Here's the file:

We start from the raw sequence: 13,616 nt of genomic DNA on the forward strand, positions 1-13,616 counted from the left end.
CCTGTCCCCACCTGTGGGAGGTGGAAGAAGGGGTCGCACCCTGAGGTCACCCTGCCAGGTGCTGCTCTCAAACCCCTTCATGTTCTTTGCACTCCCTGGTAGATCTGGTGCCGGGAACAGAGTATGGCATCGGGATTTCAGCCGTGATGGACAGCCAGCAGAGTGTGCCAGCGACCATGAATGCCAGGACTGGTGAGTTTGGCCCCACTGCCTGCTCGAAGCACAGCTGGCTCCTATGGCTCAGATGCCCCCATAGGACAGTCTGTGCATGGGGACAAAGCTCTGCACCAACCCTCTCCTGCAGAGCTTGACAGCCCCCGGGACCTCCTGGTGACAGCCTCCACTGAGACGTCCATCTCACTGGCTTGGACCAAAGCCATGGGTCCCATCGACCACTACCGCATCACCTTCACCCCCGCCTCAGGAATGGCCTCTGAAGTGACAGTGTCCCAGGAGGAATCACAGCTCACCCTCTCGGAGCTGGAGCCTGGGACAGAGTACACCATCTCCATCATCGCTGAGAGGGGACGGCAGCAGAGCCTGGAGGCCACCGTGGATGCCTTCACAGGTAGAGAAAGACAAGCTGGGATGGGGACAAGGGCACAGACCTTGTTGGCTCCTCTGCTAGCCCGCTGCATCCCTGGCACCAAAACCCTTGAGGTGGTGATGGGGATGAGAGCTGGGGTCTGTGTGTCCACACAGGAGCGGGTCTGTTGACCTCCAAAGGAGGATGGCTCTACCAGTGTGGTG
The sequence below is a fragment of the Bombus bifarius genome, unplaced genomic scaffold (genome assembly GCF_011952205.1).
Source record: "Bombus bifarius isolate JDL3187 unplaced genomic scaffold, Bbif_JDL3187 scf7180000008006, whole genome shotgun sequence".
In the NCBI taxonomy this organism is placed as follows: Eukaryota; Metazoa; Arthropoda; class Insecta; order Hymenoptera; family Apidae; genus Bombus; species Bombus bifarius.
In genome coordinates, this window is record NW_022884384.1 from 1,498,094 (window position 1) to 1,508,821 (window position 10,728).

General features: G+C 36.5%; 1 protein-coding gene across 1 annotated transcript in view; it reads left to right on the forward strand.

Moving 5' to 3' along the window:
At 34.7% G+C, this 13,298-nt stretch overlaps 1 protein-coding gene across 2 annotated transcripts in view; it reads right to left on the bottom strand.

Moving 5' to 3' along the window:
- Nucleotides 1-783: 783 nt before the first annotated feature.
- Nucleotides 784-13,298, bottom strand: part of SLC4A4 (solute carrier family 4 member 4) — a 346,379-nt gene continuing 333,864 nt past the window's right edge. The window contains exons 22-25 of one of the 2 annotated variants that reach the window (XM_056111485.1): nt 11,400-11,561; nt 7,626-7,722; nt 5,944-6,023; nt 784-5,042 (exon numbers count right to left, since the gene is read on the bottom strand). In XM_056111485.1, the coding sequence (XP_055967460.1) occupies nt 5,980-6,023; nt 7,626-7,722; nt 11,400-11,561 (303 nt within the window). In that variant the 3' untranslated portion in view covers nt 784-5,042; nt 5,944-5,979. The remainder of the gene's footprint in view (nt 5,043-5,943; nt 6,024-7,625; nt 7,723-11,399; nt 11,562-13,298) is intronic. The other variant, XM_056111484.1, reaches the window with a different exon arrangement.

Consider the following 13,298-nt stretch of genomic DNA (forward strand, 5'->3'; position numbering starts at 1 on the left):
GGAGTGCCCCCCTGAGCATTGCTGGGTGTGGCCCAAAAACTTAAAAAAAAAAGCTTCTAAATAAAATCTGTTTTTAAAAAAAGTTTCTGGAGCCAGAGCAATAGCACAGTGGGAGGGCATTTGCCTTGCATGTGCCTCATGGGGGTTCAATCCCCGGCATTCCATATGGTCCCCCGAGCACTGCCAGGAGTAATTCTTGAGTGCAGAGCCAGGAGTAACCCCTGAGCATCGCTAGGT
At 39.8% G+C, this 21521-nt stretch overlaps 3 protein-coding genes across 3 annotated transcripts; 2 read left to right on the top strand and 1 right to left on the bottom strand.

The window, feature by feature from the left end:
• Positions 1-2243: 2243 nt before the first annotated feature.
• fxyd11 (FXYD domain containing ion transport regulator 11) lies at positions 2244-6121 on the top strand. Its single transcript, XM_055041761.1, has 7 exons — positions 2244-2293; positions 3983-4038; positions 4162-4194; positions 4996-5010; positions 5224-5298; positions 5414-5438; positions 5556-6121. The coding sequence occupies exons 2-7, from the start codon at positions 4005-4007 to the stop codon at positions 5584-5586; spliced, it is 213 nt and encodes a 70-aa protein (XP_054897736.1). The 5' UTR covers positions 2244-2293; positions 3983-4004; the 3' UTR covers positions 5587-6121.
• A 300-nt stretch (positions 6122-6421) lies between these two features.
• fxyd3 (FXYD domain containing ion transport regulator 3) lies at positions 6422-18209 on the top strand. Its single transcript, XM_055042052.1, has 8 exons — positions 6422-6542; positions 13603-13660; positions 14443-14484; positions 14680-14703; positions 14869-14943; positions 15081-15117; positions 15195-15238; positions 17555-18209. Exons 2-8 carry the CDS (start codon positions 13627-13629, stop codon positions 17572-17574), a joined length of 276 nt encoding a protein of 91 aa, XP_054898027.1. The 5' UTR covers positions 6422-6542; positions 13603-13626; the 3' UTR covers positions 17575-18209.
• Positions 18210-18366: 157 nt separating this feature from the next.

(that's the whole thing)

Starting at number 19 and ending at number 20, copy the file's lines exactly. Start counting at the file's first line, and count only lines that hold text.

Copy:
• A 300-nt stretch (positions 6122-6421) lies between these two features.
• fxyd3 (FXYD domain containing ion transport regulator 3) lies at positions 6422-18209 on the top strand. Its single transcript, XM_055042052.1, has 8 exons — positions 6422-6542; positions 13603-13660; positions 14443-14484; positions 14680-14703; positions 14869-14943; positions 15081-15117; positions 15195-15238; positions 17555-18209. Exons 2-8 carry the CDS (start codon positions 13627-13629, stop codon positions 17572-17574), a joined length of 276 nt encoding a protein of 91 aa, XP_054898027.1. The 5' UTR covers positions 6422-6542; positions 13603-13626; the 3' UTR covers positions 17575-18209.